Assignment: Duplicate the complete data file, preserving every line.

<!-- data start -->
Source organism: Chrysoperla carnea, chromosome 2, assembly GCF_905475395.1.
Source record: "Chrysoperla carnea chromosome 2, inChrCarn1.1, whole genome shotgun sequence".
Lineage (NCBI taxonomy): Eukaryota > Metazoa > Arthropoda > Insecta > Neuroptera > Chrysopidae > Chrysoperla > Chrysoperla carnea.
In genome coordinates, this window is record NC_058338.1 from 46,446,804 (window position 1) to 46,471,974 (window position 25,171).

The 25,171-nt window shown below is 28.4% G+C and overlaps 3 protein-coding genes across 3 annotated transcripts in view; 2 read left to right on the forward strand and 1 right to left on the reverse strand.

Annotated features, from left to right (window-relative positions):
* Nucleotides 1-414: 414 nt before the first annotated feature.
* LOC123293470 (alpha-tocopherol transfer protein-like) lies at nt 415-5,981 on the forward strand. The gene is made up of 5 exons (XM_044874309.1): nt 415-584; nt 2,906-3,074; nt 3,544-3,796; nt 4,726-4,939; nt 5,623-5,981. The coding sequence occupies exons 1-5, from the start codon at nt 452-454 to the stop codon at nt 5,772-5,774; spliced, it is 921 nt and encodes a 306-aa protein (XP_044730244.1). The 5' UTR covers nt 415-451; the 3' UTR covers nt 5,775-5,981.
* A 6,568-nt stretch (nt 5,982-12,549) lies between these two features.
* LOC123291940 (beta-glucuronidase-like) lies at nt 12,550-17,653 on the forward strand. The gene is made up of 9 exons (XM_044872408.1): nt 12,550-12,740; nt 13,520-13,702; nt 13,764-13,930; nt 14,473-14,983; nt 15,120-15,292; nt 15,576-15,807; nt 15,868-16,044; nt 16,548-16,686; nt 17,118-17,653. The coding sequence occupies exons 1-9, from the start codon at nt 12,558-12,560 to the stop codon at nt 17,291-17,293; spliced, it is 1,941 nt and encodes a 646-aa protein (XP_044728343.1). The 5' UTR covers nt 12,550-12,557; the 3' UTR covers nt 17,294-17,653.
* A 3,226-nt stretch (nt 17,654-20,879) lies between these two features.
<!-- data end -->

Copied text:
Source organism: Chrysoperla carnea, chromosome 2, assembly GCF_905475395.1.
Source record: "Chrysoperla carnea chromosome 2, inChrCarn1.1, whole genome shotgun sequence".
Lineage (NCBI taxonomy): Eukaryota > Metazoa > Arthropoda > Insecta > Neuroptera > Chrysopidae > Chrysoperla > Chrysoperla carnea.
In genome coordinates, this window is record NC_058338.1 from 46,446,804 (window position 1) to 46,471,974 (window position 25,171).

The 25,171-nt window shown below is 28.4% G+C and overlaps 3 protein-coding genes across 3 annotated transcripts in view; 2 read left to right on the forward strand and 1 right to left on the reverse strand.

Annotated features, from left to right (window-relative positions):
* Nucleotides 1-414: 414 nt before the first annotated feature.
* LOC123293470 (alpha-tocopherol transfer protein-like) lies at nt 415-5,981 on the forward strand. The gene is made up of 5 exons (XM_044874309.1): nt 415-584; nt 2,906-3,074; nt 3,544-3,796; nt 4,726-4,939; nt 5,623-5,981. The coding sequence occupies exons 1-5, from the start codon at nt 452-454 to the stop codon at nt 5,772-5,774; spliced, it is 921 nt and encodes a 306-aa protein (XP_044730244.1). The 5' UTR covers nt 415-451; the 3' UTR covers nt 5,775-5,981.
* A 6,568-nt stretch (nt 5,982-12,549) lies between these two features.
* LOC123291940 (beta-glucuronidase-like) lies at nt 12,550-17,653 on the forward strand. The gene is made up of 9 exons (XM_044872408.1): nt 12,550-12,740; nt 13,520-13,702; nt 13,764-13,930; nt 14,473-14,983; nt 15,120-15,292; nt 15,576-15,807; nt 15,868-16,044; nt 16,548-16,686; nt 17,118-17,653. The coding sequence occupies exons 1-9, from the start codon at nt 12,558-12,560 to the stop codon at nt 17,291-17,293; spliced, it is 1,941 nt and encodes a 646-aa protein (XP_044728343.1). The 5' UTR covers nt 12,550-12,557; the 3' UTR covers nt 17,294-17,653.
* A 3,226-nt stretch (nt 17,654-20,879) lies between these two features.